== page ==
Waurá language

Last updated
Waurá
Native to Brazil
Region Mato Grosso
Ethnicity Wauja
Native speakers
320 (2006) [1]
Arawakan
Language codes
ISO 639-3 wau
qdv Waura–Mehináku
Glottolog waur1244 [2]

Waurá (Wauja) is an Arawakan language spoken in Brazil by the Waujá people. It is "partially intelligible" with Mehináku. The entire population speaks the language. [1]

Arawakan languages language family

Arawakan, also known as Maipurean, is a language family that developed among ancient indigenous peoples in South America. Branches migrated to Central America and the Greater Antilles in the Caribbean and the Atlantic, including what is now the Bahamas. Only present-day Ecuador, Uruguay, and Chile did not have peoples who spoke Arawakan languages. Maipurean may be related to other language families in a hypothetical Macro-Arawakan stock.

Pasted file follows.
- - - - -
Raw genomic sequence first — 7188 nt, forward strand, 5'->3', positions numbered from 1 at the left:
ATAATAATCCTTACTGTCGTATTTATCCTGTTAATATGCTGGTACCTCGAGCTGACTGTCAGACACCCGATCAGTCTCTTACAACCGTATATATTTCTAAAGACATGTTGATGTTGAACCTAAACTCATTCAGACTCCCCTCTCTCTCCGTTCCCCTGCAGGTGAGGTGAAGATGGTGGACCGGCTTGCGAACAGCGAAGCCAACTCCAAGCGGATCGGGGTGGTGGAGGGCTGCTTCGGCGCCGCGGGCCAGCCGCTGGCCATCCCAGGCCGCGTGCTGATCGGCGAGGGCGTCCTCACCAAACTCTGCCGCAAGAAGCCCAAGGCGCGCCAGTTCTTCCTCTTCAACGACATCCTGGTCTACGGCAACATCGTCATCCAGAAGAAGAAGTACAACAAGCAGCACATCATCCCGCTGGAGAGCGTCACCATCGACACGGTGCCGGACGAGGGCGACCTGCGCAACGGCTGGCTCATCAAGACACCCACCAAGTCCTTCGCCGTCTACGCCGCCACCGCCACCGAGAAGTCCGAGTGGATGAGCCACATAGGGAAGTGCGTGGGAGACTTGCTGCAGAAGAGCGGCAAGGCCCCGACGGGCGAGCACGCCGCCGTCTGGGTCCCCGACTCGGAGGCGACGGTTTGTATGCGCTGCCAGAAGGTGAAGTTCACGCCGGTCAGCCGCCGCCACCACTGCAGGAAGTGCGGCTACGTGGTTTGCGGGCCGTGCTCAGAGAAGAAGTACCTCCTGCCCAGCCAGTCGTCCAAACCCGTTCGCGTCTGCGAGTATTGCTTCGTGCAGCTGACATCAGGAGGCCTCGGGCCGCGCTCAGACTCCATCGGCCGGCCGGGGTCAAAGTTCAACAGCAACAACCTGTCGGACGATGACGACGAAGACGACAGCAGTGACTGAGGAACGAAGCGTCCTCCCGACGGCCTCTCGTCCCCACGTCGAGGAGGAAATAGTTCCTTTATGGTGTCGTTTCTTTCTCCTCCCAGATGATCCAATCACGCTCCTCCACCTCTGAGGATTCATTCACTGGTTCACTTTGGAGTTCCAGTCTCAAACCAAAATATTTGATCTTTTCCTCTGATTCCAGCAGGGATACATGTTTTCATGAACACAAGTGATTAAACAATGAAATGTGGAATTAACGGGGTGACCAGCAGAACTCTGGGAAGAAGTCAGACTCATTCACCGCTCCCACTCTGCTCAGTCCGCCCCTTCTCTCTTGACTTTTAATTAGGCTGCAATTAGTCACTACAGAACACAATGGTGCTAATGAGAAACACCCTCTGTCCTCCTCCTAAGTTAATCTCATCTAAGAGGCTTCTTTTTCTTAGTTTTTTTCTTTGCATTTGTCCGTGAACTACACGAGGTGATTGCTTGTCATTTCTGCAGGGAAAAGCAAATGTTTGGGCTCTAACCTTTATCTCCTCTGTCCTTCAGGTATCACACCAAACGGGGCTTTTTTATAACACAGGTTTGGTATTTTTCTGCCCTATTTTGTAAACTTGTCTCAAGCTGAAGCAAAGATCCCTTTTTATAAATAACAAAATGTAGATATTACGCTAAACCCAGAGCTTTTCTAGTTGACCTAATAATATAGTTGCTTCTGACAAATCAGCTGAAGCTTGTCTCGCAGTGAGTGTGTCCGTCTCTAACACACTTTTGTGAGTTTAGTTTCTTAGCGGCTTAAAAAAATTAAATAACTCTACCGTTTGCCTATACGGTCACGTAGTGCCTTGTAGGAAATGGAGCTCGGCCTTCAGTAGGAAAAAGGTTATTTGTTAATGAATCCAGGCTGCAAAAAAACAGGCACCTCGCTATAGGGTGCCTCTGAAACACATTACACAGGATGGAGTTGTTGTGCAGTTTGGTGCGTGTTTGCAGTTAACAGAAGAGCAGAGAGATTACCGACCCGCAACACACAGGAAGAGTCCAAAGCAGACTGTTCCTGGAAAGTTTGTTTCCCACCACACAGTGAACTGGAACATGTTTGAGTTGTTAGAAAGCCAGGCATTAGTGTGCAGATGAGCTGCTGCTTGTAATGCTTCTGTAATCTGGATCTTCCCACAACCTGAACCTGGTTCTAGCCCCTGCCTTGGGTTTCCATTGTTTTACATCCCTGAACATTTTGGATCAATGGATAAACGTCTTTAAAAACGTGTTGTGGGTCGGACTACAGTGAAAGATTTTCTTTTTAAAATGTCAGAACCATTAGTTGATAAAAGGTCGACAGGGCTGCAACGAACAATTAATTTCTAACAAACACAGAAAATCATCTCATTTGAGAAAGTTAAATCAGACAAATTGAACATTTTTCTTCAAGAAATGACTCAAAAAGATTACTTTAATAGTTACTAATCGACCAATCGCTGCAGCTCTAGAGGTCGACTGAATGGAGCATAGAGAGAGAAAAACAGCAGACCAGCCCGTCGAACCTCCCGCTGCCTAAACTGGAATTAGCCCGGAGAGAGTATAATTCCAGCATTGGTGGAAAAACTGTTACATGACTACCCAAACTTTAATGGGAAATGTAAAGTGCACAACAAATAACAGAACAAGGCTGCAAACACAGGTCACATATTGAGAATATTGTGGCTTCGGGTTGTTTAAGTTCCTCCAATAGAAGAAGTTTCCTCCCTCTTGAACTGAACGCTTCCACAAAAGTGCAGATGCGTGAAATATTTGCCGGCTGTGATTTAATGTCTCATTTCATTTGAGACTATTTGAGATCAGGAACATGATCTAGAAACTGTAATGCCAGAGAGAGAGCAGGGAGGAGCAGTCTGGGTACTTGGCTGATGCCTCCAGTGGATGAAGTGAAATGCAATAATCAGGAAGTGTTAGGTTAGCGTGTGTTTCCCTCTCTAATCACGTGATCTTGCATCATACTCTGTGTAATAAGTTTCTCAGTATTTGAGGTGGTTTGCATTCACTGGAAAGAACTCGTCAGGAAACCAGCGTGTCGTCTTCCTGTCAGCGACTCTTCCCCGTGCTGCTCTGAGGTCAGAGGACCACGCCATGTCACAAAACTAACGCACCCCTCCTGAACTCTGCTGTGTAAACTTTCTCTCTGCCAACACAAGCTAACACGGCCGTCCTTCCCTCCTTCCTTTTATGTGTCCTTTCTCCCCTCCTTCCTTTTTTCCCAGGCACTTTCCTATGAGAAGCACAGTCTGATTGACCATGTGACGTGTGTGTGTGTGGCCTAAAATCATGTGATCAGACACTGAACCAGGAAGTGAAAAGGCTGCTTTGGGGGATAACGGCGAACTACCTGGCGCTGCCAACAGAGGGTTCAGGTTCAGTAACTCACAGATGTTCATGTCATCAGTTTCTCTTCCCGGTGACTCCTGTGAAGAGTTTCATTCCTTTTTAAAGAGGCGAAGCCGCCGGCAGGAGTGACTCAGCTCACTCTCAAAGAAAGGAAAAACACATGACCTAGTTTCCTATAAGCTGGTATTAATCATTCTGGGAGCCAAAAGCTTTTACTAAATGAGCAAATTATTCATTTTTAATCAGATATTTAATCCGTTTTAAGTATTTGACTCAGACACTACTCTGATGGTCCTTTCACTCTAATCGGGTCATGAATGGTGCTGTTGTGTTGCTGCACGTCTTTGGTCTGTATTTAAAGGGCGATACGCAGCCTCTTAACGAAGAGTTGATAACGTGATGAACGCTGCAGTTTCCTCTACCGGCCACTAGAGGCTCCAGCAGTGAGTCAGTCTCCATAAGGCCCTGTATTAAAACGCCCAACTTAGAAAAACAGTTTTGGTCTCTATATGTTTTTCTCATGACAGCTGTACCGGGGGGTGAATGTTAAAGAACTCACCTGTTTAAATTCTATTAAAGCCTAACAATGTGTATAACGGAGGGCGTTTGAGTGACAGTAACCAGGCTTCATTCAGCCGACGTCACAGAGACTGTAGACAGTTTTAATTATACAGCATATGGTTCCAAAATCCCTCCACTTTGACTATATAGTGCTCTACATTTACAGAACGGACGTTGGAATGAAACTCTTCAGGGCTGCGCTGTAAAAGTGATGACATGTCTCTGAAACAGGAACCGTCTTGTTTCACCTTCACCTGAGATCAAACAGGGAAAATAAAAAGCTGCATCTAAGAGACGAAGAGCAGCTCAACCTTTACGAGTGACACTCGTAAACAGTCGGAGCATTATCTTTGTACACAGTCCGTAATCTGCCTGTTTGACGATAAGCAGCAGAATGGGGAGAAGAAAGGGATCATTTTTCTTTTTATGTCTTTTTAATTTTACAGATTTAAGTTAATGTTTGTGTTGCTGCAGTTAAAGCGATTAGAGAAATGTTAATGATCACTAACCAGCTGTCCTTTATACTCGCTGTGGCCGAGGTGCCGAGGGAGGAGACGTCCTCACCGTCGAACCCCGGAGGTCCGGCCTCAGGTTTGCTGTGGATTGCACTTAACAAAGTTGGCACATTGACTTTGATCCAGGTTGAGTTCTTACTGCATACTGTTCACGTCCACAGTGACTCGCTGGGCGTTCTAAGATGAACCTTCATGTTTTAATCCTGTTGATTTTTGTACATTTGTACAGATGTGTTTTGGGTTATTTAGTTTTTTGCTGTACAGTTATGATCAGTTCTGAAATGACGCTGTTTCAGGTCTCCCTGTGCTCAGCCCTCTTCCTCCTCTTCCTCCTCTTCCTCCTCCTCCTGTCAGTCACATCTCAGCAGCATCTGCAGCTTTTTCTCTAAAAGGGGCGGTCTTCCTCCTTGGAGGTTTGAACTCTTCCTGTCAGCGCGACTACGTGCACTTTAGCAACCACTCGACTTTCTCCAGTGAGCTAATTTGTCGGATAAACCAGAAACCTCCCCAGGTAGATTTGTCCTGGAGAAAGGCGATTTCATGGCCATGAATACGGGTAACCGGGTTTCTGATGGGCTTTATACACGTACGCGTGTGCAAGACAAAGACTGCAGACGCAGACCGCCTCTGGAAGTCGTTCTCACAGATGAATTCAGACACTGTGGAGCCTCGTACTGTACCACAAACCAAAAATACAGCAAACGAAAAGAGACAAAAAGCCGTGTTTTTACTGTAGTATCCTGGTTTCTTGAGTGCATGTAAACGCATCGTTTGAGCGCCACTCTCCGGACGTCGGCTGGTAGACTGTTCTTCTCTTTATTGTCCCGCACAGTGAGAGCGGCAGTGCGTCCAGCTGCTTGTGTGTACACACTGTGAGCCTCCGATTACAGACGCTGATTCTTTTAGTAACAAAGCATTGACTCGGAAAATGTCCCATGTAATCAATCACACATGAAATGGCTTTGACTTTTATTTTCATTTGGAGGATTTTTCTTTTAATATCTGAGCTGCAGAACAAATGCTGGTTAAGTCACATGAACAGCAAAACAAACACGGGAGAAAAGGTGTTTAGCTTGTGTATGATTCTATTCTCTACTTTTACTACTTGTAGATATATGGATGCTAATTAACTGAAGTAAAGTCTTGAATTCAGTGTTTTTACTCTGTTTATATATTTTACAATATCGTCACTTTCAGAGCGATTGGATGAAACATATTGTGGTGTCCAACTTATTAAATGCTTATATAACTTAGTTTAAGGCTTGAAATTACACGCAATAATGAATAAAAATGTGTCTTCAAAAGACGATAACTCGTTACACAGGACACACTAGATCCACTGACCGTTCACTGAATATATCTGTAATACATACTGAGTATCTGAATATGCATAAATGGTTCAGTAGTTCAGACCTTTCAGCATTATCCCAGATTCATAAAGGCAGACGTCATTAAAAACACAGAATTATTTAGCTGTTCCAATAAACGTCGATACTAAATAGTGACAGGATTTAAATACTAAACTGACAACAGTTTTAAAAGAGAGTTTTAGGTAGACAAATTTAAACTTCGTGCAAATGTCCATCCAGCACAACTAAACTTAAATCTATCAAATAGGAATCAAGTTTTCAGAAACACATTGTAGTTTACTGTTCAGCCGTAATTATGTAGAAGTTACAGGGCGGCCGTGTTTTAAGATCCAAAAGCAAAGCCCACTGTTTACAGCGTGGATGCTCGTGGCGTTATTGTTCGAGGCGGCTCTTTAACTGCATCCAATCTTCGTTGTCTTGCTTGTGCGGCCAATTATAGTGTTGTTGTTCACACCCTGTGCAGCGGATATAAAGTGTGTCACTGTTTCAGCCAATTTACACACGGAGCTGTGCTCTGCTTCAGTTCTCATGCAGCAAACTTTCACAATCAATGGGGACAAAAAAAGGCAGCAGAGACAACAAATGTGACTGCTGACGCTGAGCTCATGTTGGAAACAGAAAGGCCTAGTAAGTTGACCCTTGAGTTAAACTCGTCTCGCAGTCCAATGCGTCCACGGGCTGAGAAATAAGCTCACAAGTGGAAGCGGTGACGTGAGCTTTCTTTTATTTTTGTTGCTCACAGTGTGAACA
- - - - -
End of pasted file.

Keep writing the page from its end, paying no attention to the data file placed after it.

Brazil Federal republic in South America

Brazil, officially the Federative Republic of Brazil, is the largest country in both South America and Latin America. At 8.5 million square kilometers and with over 208 million people, Brazil is the world's fifth-largest country by area and the fifth most populous. Its capital is Brasília, and its most populated city is São Paulo. The federation is composed of the union of the 26 states, the Federal District, and the 5,570 municipalities. It is the largest country to have Portuguese as an official language and the only one in the Americas; it is also one of the most multicultural and ethnically diverse nations, due to over a century of mass immigration from around the world.

Waura ethnic group

The Waura (waujá) are an indigenous people of Brazil. Their language, Waura, is an Arawakan language. They live in the region near the Upper Xingu River, in the Xingu Indigenous Park, and had a population of 487 in 2010.

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References

  1. 1 2 Waurá at Ethnologue (18th ed., 2015)
  2. Hammarström, Harald; Forkel, Robert; Haspelmath, Martin, eds. (2017). "Waurá". Glottolog 3.0 . Jena, Germany: Max Planck Institute for the Science of Human History.